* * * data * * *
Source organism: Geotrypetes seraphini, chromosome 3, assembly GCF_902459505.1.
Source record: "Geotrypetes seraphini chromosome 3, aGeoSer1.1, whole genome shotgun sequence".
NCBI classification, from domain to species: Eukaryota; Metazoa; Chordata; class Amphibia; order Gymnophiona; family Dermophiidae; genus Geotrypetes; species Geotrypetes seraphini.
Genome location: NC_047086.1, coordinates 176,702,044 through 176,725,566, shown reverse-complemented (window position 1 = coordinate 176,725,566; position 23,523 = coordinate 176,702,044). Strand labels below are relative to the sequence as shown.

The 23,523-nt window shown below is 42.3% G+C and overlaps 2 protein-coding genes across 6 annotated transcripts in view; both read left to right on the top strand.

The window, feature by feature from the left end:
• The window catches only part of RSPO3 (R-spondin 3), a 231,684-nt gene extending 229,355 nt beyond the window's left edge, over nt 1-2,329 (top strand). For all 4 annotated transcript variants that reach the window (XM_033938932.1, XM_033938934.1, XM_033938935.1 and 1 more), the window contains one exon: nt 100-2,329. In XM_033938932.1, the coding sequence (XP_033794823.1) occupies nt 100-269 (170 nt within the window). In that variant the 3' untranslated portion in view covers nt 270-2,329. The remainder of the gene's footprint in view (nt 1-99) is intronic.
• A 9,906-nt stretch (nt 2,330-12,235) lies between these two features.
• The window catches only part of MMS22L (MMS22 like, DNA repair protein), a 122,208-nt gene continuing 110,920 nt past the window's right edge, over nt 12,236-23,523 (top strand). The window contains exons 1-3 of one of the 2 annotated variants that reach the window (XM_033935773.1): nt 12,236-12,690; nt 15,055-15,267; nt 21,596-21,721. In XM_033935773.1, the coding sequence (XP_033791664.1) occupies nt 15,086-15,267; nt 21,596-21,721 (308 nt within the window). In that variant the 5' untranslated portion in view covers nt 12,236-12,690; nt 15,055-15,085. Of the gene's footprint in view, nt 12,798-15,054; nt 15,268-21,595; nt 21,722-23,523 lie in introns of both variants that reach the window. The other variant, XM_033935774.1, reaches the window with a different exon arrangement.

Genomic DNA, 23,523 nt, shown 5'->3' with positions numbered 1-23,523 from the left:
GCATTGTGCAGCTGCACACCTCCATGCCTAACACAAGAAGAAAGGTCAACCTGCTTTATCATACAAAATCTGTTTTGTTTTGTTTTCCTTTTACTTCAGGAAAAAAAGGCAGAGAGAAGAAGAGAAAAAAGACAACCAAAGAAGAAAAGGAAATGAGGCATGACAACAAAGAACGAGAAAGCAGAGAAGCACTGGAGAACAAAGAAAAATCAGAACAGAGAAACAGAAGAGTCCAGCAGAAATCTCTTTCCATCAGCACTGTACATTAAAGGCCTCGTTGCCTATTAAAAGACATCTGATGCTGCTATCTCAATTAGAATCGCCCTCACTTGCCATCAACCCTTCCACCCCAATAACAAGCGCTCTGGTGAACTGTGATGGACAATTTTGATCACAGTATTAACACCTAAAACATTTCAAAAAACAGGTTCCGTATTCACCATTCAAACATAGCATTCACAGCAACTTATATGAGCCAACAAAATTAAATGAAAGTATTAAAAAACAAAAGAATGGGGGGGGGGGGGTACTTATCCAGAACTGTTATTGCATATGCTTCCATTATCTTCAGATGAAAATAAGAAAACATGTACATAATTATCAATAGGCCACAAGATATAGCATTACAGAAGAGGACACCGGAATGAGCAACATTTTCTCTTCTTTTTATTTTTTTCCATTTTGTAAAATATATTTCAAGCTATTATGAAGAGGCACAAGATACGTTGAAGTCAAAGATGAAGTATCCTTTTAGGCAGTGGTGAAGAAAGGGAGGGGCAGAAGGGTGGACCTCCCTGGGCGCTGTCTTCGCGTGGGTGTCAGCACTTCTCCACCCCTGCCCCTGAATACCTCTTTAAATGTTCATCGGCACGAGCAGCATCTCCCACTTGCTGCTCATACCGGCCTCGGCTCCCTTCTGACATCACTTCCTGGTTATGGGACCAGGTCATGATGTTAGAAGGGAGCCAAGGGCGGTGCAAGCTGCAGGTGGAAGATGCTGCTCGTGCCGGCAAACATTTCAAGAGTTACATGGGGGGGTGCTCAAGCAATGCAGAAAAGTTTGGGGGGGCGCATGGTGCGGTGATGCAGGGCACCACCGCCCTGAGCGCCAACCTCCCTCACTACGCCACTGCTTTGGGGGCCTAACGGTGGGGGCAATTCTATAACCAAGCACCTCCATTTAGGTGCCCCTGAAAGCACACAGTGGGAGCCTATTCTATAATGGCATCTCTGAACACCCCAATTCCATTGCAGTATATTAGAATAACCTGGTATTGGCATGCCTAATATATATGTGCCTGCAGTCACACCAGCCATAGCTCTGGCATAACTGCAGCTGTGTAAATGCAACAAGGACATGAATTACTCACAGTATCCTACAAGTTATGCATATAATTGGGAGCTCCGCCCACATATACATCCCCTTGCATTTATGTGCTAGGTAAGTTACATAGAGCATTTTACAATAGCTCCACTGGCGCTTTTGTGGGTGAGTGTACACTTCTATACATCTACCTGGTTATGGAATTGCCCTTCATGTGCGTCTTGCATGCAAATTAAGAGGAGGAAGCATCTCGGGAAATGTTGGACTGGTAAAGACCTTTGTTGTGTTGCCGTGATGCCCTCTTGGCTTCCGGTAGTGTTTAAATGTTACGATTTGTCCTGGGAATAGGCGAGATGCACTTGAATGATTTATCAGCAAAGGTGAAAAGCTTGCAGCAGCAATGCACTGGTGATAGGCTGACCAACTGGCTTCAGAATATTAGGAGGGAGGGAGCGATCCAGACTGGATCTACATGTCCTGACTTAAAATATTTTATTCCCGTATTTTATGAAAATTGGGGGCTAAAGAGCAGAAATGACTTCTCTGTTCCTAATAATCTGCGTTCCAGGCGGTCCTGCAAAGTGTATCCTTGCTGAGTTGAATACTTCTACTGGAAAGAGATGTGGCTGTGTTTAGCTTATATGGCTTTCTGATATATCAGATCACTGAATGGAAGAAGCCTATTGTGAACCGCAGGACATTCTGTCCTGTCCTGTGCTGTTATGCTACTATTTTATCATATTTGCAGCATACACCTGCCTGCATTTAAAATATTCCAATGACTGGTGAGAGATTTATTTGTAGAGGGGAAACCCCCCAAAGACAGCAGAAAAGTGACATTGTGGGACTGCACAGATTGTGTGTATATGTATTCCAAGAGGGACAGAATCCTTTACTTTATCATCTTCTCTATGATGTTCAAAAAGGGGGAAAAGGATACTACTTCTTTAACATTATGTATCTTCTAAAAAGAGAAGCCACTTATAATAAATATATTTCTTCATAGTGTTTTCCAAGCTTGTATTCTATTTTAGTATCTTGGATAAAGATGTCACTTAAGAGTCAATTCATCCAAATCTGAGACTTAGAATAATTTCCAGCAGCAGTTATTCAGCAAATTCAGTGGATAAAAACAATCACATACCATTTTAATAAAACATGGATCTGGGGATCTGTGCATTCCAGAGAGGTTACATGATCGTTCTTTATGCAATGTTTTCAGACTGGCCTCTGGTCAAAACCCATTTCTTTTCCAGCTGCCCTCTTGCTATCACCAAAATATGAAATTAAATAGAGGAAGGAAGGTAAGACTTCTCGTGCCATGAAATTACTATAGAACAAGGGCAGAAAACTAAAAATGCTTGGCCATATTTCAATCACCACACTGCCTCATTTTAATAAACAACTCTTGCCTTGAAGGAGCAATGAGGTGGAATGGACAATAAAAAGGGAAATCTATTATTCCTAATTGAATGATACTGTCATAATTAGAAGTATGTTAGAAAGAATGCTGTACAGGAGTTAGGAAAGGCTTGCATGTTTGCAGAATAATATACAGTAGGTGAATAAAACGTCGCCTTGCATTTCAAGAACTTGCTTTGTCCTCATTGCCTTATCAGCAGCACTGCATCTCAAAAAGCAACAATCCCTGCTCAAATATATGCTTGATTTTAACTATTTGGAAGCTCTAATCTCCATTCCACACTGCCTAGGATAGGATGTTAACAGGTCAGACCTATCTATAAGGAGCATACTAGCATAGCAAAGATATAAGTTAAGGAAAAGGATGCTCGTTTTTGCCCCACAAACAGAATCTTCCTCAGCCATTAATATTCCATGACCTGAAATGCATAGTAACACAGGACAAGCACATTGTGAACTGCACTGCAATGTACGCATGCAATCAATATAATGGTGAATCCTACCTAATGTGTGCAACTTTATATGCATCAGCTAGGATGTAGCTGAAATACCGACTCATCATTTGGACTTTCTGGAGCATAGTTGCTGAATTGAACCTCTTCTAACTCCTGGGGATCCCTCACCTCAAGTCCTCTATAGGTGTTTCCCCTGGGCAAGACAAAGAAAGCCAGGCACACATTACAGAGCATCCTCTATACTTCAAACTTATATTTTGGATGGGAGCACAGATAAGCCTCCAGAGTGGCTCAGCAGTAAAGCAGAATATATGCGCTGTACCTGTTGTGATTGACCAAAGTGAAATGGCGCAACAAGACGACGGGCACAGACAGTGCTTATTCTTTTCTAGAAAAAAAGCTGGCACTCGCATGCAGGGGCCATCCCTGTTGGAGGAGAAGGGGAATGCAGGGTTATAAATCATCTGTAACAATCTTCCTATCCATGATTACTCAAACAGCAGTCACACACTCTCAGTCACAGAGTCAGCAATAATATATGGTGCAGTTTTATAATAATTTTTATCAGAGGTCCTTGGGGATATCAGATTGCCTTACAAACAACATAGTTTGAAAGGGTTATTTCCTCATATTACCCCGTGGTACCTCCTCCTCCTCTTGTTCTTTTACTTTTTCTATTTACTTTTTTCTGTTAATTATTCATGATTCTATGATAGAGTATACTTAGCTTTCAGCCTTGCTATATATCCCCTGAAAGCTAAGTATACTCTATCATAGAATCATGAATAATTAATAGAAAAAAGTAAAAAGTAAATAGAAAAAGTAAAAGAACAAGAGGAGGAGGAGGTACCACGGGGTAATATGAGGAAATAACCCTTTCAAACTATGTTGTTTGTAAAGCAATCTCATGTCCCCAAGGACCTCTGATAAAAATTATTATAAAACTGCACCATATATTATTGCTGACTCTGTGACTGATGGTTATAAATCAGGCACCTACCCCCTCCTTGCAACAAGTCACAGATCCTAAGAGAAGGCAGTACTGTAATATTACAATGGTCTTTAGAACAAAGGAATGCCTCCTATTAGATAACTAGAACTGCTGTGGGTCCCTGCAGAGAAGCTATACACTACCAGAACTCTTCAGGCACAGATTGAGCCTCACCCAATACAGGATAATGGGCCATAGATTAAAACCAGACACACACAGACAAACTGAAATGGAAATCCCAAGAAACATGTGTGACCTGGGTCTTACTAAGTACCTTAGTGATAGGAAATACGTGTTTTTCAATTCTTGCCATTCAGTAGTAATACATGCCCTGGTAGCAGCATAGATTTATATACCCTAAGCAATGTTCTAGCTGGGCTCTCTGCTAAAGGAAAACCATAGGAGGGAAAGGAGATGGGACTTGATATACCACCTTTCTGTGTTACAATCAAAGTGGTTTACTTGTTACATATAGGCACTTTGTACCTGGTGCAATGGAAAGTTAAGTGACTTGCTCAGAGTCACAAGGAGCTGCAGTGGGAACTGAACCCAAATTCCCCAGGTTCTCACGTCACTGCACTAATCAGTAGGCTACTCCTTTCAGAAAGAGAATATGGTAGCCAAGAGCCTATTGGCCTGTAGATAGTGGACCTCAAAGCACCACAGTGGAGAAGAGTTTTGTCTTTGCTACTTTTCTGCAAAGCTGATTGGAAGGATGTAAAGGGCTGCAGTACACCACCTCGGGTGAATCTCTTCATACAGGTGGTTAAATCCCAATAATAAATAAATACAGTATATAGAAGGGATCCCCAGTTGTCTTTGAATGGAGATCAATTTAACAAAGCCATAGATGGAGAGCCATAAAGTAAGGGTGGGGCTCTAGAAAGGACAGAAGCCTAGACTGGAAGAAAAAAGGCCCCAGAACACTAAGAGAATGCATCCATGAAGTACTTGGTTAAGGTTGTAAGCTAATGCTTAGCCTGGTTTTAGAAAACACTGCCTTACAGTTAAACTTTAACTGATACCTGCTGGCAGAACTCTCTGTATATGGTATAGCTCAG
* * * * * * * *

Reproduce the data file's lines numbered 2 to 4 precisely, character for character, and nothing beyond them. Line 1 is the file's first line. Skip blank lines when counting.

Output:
Source record: "Geotrypetes seraphini chromosome 3, aGeoSer1.1, whole genome shotgun sequence".
NCBI classification, from domain to species: Eukaryota; Metazoa; Chordata; class Amphibia; order Gymnophiona; family Dermophiidae; genus Geotrypetes; species Geotrypetes seraphini.
Genome location: NC_047086.1, coordinates 176,702,044 through 176,725,566, shown reverse-complemented (window position 1 = coordinate 176,725,566; position 23,523 = coordinate 176,702,044). Strand labels below are relative to the sequence as shown.